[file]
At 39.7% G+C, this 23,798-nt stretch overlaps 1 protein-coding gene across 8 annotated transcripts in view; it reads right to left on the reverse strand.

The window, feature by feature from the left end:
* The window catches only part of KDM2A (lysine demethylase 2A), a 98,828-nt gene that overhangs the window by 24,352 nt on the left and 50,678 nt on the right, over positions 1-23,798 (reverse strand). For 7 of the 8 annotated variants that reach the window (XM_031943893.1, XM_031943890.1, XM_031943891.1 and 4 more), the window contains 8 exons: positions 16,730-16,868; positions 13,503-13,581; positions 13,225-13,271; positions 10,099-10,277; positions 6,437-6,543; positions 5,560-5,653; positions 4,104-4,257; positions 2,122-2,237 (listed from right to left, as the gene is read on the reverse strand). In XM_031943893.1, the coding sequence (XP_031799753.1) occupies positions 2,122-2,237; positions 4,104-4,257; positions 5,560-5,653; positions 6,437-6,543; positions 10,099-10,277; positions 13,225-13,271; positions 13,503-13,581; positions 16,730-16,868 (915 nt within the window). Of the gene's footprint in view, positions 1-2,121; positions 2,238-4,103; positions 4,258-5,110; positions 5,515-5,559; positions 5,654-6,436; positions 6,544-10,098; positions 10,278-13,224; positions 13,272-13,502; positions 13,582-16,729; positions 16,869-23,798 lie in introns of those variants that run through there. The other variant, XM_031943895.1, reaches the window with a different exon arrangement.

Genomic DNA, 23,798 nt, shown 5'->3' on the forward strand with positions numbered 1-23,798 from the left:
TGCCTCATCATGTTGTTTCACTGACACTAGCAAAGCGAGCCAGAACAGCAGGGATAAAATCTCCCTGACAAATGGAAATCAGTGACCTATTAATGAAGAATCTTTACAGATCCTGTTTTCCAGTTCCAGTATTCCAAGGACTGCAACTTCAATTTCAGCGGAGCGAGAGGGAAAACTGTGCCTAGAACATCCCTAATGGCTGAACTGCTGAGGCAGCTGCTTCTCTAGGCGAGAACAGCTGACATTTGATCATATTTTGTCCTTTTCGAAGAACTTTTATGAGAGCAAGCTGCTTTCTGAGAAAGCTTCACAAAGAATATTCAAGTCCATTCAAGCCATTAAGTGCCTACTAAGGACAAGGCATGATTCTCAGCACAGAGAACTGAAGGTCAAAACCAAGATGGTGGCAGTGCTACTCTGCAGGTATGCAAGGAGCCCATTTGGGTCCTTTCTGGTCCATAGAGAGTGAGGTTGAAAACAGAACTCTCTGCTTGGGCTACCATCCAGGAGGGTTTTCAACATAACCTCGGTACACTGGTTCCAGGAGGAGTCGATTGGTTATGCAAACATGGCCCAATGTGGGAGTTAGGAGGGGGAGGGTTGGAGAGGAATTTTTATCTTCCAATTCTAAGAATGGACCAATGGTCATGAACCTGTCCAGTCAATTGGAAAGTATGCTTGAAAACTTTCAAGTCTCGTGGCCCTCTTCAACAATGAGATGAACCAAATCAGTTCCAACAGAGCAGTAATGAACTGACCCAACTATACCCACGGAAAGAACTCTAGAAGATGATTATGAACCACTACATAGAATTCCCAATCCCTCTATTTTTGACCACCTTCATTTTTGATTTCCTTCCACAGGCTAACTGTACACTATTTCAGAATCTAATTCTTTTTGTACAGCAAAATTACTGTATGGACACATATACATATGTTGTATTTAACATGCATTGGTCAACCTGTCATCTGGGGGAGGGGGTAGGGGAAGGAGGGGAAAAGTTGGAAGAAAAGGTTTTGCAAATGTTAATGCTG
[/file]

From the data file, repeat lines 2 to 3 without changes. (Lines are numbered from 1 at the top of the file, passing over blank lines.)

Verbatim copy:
The window, feature by feature from the left end:
* The window catches only part of KDM2A (lysine demethylase 2A), a 98,828-nt gene that overhangs the window by 24,352 nt on the left and 50,678 nt on the right, over positions 1-23,798 (reverse strand). For 7 of the 8 annotated variants that reach the window (XM_031943893.1, XM_031943890.1, XM_031943891.1 and 4 more), the window contains 8 exons: positions 16,730-16,868; positions 13,503-13,581; positions 13,225-13,271; positions 10,099-10,277; positions 6,437-6,543; positions 5,560-5,653; positions 4,104-4,257; positions 2,122-2,237 (listed from right to left, as the gene is read on the reverse strand). In XM_031943893.1, the coding sequence (XP_031799753.1) occupies positions 2,122-2,237; positions 4,104-4,257; positions 5,560-5,653; positions 6,437-6,543; positions 10,099-10,277; positions 13,225-13,271; positions 13,503-13,581; positions 16,730-16,868 (915 nt within the window). Of the gene's footprint in view, positions 1-2,121; positions 2,238-4,103; positions 4,258-5,110; positions 5,515-5,559; positions 5,654-6,436; positions 6,544-10,098; positions 10,278-13,224; positions 13,272-13,502; positions 13,582-16,729; positions 16,869-23,798 lie in introns of those variants that run through there. The other variant, XM_031943895.1, reaches the window with a different exon arrangement.